By the way - I am being perfectly serious here - just in case you are in any doubt - let's all play happy families with the leader of a political organisation that condemns striking workers - while at the same time when given an opportunity to demonstrate a clear example of right-wing reactionary strike activity he blows the chance. Who knows Boyd Barrett might start condemning the Mr. Binmen workers or the workers in Naas next.

And by the way - the next time I meet him (I haven't seen him since he was on the radio programme) he will get a piece of my mind (to put it very mildly).

author by workerpublication date Mon Nov 16, 2009 15:31author address author phone Report this post to the editors

Why don't you just have a socialist alliance, as the two main groups are the Socialist Party and Socialist Workers Party, and Joan Collins is ex socialist party, can't there be a socialist alliance? Joe Higgins got 50,000 votes with the dreaded word socialism after his name. So lets cut through the crap and create a socialist alliance. We all ready have a labour and green party, leave that to them.

author by another workerpublication date Tue Nov 17, 2009 09:27author address author phone Report this post to the editors

The biggest obstacle against having a socialist alliance as you suggest worker is that the SWP and PBPA are opposed to using the term socialism in any of their electoral material, they argue against a new political left formation being socialist because they say it will exclude people.

author by Travenpublication date Tue Nov 17, 2009 23:08author address author phone Report this post to the editors

A big consideration about amalgamations and alliances and popular fronts is: who gets to pull the strings behind the scenes and who gets star billing on platforms and who organises the platforms?

author by Stabillo Boss - PBPA - individualpublication date Wed Nov 18, 2009 12:49author address author phone Report this post to the editors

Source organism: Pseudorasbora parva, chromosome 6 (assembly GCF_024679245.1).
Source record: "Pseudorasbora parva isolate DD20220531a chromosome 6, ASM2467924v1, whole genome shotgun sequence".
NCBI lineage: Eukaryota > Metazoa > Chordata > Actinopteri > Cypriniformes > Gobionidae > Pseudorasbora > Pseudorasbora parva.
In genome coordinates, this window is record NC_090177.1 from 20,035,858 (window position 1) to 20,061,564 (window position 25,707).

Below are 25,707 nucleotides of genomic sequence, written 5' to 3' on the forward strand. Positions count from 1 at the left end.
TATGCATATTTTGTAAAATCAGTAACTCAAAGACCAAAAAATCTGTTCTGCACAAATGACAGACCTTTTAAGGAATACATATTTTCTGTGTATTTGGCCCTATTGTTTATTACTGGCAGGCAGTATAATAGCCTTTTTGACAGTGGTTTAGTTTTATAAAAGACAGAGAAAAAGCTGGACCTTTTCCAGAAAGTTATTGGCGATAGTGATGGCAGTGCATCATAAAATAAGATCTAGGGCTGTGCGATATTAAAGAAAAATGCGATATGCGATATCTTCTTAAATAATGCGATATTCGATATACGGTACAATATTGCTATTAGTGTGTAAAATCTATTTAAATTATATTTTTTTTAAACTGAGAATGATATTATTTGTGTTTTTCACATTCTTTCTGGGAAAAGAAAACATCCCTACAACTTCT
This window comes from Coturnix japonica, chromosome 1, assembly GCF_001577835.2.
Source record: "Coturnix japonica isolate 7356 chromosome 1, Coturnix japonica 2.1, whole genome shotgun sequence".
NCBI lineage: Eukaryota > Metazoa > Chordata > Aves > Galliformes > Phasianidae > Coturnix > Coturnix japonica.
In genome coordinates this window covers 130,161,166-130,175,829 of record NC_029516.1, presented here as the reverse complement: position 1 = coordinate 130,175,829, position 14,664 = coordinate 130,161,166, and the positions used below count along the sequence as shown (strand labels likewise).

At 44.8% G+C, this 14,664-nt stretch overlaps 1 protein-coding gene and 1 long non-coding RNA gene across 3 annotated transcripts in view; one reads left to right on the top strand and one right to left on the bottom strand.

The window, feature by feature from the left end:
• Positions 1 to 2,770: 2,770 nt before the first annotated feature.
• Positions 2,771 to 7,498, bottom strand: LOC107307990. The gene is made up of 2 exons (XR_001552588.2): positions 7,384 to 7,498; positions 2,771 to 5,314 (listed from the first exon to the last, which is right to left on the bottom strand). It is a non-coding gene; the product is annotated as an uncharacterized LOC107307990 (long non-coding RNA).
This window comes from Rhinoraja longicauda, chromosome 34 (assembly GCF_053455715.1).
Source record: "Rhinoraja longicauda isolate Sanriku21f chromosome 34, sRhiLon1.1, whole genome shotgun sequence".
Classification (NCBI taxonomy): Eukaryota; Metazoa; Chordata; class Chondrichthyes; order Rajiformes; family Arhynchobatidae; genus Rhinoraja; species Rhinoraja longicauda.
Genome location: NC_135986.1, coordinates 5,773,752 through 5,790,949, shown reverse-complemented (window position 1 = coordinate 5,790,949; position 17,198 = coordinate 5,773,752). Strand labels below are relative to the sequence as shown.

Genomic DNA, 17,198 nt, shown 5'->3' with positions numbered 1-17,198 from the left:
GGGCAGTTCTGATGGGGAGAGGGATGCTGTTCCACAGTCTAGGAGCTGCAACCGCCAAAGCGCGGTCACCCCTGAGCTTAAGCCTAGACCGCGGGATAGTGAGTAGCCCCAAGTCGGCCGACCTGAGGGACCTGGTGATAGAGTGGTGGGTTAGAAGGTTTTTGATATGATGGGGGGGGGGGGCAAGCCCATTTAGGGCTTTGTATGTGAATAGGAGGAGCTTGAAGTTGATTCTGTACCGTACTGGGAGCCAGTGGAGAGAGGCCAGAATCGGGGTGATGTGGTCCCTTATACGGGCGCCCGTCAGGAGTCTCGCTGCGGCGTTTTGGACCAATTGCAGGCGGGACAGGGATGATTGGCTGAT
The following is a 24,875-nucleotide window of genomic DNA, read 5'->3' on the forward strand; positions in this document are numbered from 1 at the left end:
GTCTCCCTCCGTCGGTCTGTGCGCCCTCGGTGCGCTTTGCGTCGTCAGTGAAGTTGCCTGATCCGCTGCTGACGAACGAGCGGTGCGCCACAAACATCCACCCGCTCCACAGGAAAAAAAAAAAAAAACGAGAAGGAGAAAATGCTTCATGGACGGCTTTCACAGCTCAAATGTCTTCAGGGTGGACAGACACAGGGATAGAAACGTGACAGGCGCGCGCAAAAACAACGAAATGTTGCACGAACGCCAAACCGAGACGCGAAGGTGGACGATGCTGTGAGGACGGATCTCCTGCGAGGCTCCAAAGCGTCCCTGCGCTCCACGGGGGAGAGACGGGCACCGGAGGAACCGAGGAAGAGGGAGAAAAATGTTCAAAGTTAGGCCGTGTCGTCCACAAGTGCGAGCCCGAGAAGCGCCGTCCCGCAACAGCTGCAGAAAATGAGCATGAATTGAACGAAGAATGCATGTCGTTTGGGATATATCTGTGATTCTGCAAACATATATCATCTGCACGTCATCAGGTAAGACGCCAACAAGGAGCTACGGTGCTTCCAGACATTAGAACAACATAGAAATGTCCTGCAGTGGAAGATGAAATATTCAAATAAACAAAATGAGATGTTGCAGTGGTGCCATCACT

You say: "they argue against a new political left formation being socialist because they say it will exclude people".

Can you give a specific instance of this in the case of the PBPA? This is a genuine question. I'm interested.

author by Mark P - Socialist Party (personal capacity)publication date Wed Nov 18, 2009 16:27author address author phone Report this post to the editors

I don't know about the "because it will exclude people" part, but the very existence of People Before Profit in its current form is evidence that the forces involved would prefer a non-socialist alliance to a socialist one.

Presumably, Stabillo, you didn't just wake up one morning to find that someone had broken into your office and systematically deleted every reference to socialism or the working class from your election material and replaced all your slogans with bland liberal pieties of the "A voice for people, community and environment" sort. You made the decision to do that yourselves, didn't you? And presumably you had your reasons. Perhaps if you were to explain why you made the conscious decision to remove all the scary explicitly socialist stuff, we could all be enlightened as to whether it's because you think that "it will exclude people" or for some other reason?

If on the other hand, the PBPA has changed its mind and will now support the idea of an alliance that is committed to socialism and class politics, and which will have at least a minimal socialist programme, I look forward to you saying so.

author by Stabillo Boss - PBPA - individualpublication date Wed Nov 18, 2009 18:26author address author phone Report this post to the editors

Thanks for that, Mark.